Facebook via San Antonio Professional Fire Fighters Association
Chris Steele announced his "San Antonio First" campaign on Feburary 20
San Antonio's fire union has been circulating three significant petitions outside of city polling locations: One that would decrease their boss's salary, another that would prevent the city from suing them, and another that would make it easier for them to get petitions like these expedited.
Chris Steele, president of San Antonio Professional Firefighters Association, says this is, in part, a reaction to the city's recent approval of City Manager Sheryl Sculley's $550,000 salary
and the December water rate hike.
Steele says this campaign (which has been given Trump-esque name "San Antonio First") asks voters to "take part in the ultimate form of government," but it's unclear, for now, exactly what that means. According to Steele, both the San Antonio Tea Party and LULAC
(often political enemies) support these petitions.
If each petition successfully gets 20,000 individual signatures in the span of six months, the issues will be placed on a ballot for vote.
According to Mayor Ron Nirenberg, the trio of demands from SAPFA would be "devastating" to the city and its public utilities, ultimately costing taxpayers millions and placing public interest groups above elected officials.
"Make no mistake, signing these petitions is the same as signing up for future tax increases and fees," Nirenberg said at a Wednesday press conference, noting the years-long impasse the city's reached with SAPFA over contract negotiations.
Steele says this isn't retribution for the city's refusal to bow to the union's contract demands, it's just a move to allow the public more say on city decisions. History, however, makes this hard to believe.
It's been four years since the city of San Antonio and the fire union came to a standstill over contract negotiations. The city, under the leadership of then-Mayor Ivy Taylor, refused to renew SAPFA's contract without slimming its unusually exorbitant benefits package — and union leaders wouldn't budge.
Since then, the city's taken the union to court over its so-called "evergreen clause" — a union policy that allows members to keep wages and benefits for up to 10 years during a collective bargaining standoff (like what was happening in San Antonio.)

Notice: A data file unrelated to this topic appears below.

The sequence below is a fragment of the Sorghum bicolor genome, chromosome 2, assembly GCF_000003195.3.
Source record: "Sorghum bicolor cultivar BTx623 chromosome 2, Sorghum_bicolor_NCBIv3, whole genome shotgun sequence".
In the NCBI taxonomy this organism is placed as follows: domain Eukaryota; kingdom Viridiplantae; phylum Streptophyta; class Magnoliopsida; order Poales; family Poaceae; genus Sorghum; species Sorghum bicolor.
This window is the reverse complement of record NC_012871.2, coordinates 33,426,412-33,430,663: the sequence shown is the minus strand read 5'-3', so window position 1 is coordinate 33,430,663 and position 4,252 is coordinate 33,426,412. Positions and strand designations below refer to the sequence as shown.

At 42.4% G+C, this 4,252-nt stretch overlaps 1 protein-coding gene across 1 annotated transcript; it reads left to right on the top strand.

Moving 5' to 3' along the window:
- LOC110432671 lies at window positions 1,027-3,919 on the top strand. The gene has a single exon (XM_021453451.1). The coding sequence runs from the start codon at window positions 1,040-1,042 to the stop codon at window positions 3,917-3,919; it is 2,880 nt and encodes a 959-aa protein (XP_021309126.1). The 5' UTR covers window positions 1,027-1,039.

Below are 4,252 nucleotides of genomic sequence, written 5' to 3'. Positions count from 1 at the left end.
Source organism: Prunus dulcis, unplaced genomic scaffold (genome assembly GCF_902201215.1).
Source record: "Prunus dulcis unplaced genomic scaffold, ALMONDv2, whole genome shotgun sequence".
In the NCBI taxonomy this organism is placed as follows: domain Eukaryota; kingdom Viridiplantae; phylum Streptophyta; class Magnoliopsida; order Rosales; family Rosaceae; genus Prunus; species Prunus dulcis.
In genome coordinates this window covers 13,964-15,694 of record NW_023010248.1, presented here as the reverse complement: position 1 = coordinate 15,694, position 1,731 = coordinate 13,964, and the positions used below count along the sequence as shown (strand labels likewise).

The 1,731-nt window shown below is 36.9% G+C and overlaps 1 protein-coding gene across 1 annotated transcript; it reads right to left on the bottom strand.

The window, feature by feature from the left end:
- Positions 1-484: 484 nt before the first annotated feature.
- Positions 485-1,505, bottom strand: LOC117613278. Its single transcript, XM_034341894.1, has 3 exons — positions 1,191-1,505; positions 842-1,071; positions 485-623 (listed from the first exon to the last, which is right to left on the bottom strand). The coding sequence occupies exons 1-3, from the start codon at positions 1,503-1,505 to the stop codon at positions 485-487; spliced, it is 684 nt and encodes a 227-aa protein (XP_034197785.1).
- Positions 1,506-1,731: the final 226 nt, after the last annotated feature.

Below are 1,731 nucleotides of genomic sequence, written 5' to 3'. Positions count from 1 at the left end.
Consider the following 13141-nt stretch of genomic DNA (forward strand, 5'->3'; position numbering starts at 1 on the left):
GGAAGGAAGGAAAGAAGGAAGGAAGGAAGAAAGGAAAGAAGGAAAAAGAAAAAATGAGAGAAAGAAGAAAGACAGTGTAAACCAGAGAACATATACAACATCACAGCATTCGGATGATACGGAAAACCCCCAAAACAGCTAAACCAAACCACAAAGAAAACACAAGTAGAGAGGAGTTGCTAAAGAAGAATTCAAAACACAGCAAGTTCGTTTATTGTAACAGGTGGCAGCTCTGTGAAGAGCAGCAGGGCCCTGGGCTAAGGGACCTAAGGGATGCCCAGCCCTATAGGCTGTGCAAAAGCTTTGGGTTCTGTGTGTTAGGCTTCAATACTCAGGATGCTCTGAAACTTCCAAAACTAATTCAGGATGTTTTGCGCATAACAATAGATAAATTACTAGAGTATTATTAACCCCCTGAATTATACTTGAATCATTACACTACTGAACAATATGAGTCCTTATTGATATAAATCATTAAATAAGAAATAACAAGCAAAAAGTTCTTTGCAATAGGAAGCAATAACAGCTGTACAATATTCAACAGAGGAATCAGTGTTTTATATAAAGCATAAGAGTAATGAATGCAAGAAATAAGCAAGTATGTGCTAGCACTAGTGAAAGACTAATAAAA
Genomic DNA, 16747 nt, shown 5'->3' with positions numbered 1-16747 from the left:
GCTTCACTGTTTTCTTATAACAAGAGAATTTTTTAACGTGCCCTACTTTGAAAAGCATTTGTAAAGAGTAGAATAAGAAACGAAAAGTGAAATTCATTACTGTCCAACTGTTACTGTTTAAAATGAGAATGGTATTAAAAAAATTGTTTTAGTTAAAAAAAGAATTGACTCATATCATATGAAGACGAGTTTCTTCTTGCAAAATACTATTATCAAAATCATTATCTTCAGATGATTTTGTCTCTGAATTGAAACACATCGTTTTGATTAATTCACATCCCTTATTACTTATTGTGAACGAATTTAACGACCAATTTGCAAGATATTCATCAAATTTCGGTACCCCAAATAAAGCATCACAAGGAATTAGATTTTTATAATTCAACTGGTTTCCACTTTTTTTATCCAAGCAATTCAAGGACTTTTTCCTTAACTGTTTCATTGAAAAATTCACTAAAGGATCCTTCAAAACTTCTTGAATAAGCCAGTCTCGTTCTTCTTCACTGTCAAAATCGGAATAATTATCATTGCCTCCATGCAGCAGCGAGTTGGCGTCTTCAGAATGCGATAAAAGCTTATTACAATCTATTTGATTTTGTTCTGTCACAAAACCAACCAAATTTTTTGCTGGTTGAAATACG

You may remember this same drama playing out with the police union, the San Antonio Police Officers Association, around the exact time. In SAPOA's case, Mayor Taylor caved to the pressure
, approving a contract in 2016
that allowed the union to get off without any of the previously-requested disciplinary reforms.
Then-councilman Ron Nirenberg, however, voted against the SAPOA contract. And now, as mayor, he's remained resistant to SAPFA's push to follow in the police union's footsteps. The city's lawsuit against the union remains tangled
in the court system.
At the Wednesday press conference, Nirenberg called out President Steele's resistance to negotiate — but dodged mentioning him by name.
"One union boss prefers to perpetuate his own petty political drama at the expense and well being of both rank and file firefighters and the people of San Antonio," Nirenberg said. "Our firefighters deserve better. San Antonio deserves better. It's time for the union boss to do the right thing and come to the table, instead of wreaking havoc on the city's ability to serve our citizens."
Many members of city council stood behind Nirenberg in support as he spoke Wednesday — including its (arguably) most conservative member, Councilman Clayton Perry. Councilman Greg Brockhouse, however, was conspicuously missing.
Before joining city council in 2017, Brockhouse was largely known for spearheading the fire union's anti-streetcar campaign
in 2014, eventually securing enough petition signatures to force a public vote. When he ran for council, the fire union jumped to support him. And now, Brockhouse has become the
SAPFA spokesperson (and its eyes and ears) in council chambers.
Brockhouse, who's the first on council to shoot off a press release on hot button city issues, has remained unusually absent in the discussion — at least, for now.
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